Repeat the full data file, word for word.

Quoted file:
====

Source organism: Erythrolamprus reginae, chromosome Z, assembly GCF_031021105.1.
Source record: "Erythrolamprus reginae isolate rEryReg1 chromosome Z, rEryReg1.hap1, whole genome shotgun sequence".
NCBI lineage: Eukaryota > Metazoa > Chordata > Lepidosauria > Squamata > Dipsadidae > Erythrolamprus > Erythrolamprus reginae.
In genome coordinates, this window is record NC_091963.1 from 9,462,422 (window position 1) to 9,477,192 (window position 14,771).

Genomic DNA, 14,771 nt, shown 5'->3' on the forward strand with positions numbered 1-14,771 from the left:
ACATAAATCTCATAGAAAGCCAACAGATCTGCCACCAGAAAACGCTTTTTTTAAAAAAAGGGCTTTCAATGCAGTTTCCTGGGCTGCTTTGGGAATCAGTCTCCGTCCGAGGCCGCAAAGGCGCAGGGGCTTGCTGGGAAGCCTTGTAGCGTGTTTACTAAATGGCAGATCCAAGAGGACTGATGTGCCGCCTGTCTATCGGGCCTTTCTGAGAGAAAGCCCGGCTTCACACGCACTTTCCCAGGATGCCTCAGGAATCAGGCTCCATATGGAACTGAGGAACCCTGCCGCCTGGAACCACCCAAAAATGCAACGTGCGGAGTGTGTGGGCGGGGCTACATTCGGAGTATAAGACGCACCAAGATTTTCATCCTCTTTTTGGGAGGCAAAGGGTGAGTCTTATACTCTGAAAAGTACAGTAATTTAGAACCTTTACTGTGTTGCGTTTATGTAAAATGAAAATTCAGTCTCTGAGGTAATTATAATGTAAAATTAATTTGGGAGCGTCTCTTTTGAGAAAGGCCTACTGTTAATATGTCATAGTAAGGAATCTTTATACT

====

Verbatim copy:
Source organism: Erythrolamprus reginae, chromosome Z, assembly GCF_031021105.1.
Source record: "Erythrolamprus reginae isolate rEryReg1 chromosome Z, rEryReg1.hap1, whole genome shotgun sequence".
NCBI lineage: Eukaryota > Metazoa > Chordata > Lepidosauria > Squamata > Dipsadidae > Erythrolamprus > Erythrolamprus reginae.
In genome coordinates, this window is record NC_091963.1 from 9,462,422 (window position 1) to 9,477,192 (window position 14,771).

Genomic DNA, 14,771 nt, shown 5'->3' on the forward strand with positions numbered 1-14,771 from the left:
ACATAAATCTCATAGAAAGCCAACAGATCTGCCACCAGAAAACGCTTTTTTTAAAAAAAGGGCTTTCAATGCAGTTTCCTGGGCTGCTTTGGGAATCAGTCTCCGTCCGAGGCCGCAAAGGCGCAGGGGCTTGCTGGGAAGCCTTGTAGCGTGTTTACTAAATGGCAGATCCAAGAGGACTGATGTGCCGCCTGTCTATCGGGCCTTTCTGAGAGAAAGCCCGGCTTCACACGCACTTTCCCAGGATGCCTCAGGAATCAGGCTCCATATGGAACTGAGGAACCCTGCCGCCTGGAACCACCCAAAAATGCAACGTGCGGAGTGTGTGGGCGGGGCTACATTCGGAGTATAAGACGCACCAAGATTTTCATCCTCTTTTTGGGAGGCAAAGGGTGAGTCTTATACTCTGAAAAGTACAGTAATTTAGAACCTTTACTGTGTTGCGTTTATGTAAAATGAAAATTCAGTCTCTGAGGTAATTATAATGTAAAATTAATTTGGGAGCGTCTCTTTTGAGAAAGGCCTACTGTTAATATGTCATAGTAAGGAATCTTTATACT